The U.S. government should not be permitted to classify information simply because it could be used to stir anti-American sentiment abroad, the Brennan Center for Justice and the Electronic Frontier Foundation argued in an amicus brief filed today.
Allowing the U.S. to classify information based on the argument that our enemies could use it as “anti-American propaganda” contradicts Executive Order 13526, which prohibits the classification of information to conceal misconduct or prevent embarrassment, and would create a limitless basis for future classification, the brief argues.
“The U.S. has an overclassification problem,” said Elizabeth Goitein, co-director of the Liberty and National Security Program at the Brennan Center for Justice. “Too often, the system is used to conceal government misconduct, from illegal warrantless wiretapping to secret CIA torture programs. The government’s propaganda argument would legitimize this practice.”
“It’s vital that courts recognize that the government’s classification authority has limits,” said Mark Rumold, staff attorney at the Electronic Frontier Foundation. “Left unchecked, the ability to hide unflattering information or illegal conduct from the public threatens to undermine public debate and our democratic processes.”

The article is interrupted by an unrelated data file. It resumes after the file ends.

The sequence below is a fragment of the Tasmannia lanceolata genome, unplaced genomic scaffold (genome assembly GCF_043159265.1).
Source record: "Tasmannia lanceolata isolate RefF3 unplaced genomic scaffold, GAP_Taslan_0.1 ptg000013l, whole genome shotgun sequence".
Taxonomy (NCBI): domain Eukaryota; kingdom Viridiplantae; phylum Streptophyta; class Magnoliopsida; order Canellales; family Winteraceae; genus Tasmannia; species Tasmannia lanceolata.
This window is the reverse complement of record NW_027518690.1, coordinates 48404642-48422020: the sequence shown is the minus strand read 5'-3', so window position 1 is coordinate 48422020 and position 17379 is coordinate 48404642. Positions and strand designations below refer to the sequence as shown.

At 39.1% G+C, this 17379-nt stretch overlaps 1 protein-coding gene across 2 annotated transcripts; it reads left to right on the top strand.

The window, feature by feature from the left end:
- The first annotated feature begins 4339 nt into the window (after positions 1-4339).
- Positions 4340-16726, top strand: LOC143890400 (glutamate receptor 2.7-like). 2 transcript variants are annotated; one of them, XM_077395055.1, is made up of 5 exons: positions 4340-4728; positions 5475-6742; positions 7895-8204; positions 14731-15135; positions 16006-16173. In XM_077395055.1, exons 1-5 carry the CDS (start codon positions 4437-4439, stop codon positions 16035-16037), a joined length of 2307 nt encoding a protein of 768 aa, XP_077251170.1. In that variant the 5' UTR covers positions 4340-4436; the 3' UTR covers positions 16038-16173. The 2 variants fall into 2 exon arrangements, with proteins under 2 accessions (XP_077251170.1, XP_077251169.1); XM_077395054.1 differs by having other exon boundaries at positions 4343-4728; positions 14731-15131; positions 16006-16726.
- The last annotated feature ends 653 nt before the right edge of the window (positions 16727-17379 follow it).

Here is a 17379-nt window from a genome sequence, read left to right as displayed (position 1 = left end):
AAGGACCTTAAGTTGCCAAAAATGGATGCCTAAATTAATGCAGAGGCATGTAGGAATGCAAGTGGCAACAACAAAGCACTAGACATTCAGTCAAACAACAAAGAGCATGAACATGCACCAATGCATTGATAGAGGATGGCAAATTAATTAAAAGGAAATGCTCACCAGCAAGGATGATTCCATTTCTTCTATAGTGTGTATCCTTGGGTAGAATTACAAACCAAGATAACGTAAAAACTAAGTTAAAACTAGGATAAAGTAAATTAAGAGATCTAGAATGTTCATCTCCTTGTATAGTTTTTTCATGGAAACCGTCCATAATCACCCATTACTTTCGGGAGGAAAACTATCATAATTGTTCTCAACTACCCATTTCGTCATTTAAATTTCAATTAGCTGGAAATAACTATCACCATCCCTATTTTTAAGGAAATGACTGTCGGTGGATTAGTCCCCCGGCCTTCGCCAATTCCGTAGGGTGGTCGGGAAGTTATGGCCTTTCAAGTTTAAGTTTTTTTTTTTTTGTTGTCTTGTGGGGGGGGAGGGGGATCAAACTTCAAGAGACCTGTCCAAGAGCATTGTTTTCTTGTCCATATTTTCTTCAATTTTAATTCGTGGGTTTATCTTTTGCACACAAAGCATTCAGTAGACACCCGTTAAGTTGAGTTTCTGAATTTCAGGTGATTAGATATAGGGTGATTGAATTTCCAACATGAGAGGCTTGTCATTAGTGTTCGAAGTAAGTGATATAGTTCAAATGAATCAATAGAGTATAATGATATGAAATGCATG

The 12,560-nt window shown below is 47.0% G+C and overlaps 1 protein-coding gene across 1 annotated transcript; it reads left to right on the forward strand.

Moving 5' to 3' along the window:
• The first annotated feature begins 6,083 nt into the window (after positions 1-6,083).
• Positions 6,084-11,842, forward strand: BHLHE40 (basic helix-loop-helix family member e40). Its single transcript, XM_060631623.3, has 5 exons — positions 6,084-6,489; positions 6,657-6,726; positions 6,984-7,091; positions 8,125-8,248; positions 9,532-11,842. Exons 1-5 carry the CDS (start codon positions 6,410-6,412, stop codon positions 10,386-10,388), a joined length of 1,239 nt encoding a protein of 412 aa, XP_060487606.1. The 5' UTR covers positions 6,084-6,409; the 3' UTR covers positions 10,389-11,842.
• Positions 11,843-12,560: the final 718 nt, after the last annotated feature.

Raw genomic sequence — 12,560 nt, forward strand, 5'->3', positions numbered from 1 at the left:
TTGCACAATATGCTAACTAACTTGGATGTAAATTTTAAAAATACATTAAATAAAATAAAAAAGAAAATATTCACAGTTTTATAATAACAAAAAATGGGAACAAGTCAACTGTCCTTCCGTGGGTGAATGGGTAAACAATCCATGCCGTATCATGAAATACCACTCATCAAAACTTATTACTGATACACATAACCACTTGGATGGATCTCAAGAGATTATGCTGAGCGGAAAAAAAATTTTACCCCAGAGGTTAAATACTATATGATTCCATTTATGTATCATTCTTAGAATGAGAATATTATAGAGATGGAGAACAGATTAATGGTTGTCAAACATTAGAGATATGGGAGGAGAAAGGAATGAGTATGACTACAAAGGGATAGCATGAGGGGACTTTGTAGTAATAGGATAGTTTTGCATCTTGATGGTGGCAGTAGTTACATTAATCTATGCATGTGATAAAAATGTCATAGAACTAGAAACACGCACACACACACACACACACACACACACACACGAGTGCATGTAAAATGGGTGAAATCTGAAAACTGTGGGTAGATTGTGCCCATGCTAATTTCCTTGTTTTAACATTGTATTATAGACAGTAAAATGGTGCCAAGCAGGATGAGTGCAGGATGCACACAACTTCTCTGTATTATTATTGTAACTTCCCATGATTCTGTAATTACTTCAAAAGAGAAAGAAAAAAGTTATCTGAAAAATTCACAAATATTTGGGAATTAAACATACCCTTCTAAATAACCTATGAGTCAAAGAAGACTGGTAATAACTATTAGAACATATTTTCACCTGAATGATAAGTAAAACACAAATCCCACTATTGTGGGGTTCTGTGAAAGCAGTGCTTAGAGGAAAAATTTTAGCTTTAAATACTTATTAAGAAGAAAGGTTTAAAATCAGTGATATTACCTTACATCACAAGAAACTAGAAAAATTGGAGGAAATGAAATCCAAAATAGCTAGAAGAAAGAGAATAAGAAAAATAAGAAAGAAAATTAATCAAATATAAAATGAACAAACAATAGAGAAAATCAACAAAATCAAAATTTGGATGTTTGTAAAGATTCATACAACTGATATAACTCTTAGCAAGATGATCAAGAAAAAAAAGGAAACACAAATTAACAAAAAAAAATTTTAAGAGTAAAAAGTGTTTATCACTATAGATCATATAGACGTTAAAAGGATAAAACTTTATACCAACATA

The brief was filed in Jihad Dhiab, et al v. Barack Obama, et al, a case in which former Guantanamo Bay prisoner, Abu Wa’el Dhiab, sued the U.S. to stop force-feedings. Evidence in the case included video recordings of the force-feedings, which were filed under seal because they were classified. Several press outlets intervened and requested to see the videos, and the District Court judge ordered them unsealed. The government is now appealing that decision on the grounds that our enemies could use the videos to stoke resentment against the United States.
Read the brief here.
For more information, contact Seth Hoy at email@example.com or 646–292–8369.